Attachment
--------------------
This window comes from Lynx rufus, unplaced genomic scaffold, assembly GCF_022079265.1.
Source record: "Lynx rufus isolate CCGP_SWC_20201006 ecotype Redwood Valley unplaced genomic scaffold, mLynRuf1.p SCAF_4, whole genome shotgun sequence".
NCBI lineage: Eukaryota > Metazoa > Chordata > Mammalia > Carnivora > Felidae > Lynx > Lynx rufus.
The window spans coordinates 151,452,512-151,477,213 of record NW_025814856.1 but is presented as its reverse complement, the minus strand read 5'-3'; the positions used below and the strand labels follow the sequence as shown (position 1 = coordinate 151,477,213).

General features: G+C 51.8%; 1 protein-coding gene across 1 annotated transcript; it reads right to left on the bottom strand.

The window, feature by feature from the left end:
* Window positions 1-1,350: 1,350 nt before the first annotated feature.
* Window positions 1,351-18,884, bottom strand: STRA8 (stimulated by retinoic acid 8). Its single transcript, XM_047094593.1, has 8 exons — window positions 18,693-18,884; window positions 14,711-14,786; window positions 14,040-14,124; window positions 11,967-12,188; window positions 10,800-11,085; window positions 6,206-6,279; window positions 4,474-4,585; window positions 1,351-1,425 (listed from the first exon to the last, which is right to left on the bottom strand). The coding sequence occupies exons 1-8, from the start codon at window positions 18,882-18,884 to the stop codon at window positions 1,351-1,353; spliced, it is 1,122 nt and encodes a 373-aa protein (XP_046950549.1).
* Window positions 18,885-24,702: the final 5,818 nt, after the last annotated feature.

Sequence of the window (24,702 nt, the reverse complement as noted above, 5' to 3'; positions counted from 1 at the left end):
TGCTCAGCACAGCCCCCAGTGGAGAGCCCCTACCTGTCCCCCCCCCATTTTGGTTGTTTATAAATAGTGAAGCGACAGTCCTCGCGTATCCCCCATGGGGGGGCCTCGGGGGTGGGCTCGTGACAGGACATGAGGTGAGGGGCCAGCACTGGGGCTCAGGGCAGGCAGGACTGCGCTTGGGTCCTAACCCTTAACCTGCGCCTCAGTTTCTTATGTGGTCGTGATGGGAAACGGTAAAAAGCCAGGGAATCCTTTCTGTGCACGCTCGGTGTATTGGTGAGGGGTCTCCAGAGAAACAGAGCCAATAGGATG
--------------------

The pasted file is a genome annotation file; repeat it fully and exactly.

This window comes from Lynx rufus, unplaced genomic scaffold, assembly GCF_022079265.1.
Source record: "Lynx rufus isolate CCGP_SWC_20201006 ecotype Redwood Valley unplaced genomic scaffold, mLynRuf1.p SCAF_4, whole genome shotgun sequence".
NCBI lineage: Eukaryota > Metazoa > Chordata > Mammalia > Carnivora > Felidae > Lynx > Lynx rufus.
The window spans coordinates 151,452,512-151,477,213 of record NW_025814856.1 but is presented as its reverse complement, the minus strand read 5'-3'; the positions used below and the strand labels follow the sequence as shown (position 1 = coordinate 151,477,213).

General features: G+C 51.8%; 1 protein-coding gene across 1 annotated transcript; it reads right to left on the bottom strand.

The window, feature by feature from the left end:
* Window positions 1-1,350: 1,350 nt before the first annotated feature.
* Window positions 1,351-18,884, bottom strand: STRA8 (stimulated by retinoic acid 8). Its single transcript, XM_047094593.1, has 8 exons — window positions 18,693-18,884; window positions 14,711-14,786; window positions 14,040-14,124; window positions 11,967-12,188; window positions 10,800-11,085; window positions 6,206-6,279; window positions 4,474-4,585; window positions 1,351-1,425 (listed from the first exon to the last, which is right to left on the bottom strand). The coding sequence occupies exons 1-8, from the start codon at window positions 18,882-18,884 to the stop codon at window positions 1,351-1,353; spliced, it is 1,122 nt and encodes a 373-aa protein (XP_046950549.1).
* Window positions 18,885-24,702: the final 5,818 nt, after the last annotated feature.

Sequence of the window (24,702 nt, the reverse complement as noted above, 5' to 3'; positions counted from 1 at the left end):
TGCTCAGCACAGCCCCCAGTGGAGAGCCCCTACCTGTCCCCCCCCCATTTTGGTTGTTTATAAATAGTGAAGCGACAGTCCTCGCGTATCCCCCATGGGGGGGCCTCGGGGGTGGGCTCGTGACAGGACATGAGGTGAGGGGCCAGCACTGGGGCTCAGGGCAGGCAGGACTGCGCTTGGGTCCTAACCCTTAACCTGCGCCTCAGTTTCTTATGTGGTCGTGATGGGAAACGGTAAAAAGCCAGGGAATCCTTTCTGTGCACGCTCGGTGTATTGGTGAGGGGTCTCCAGAGAAACAGAGCCAATAGGATG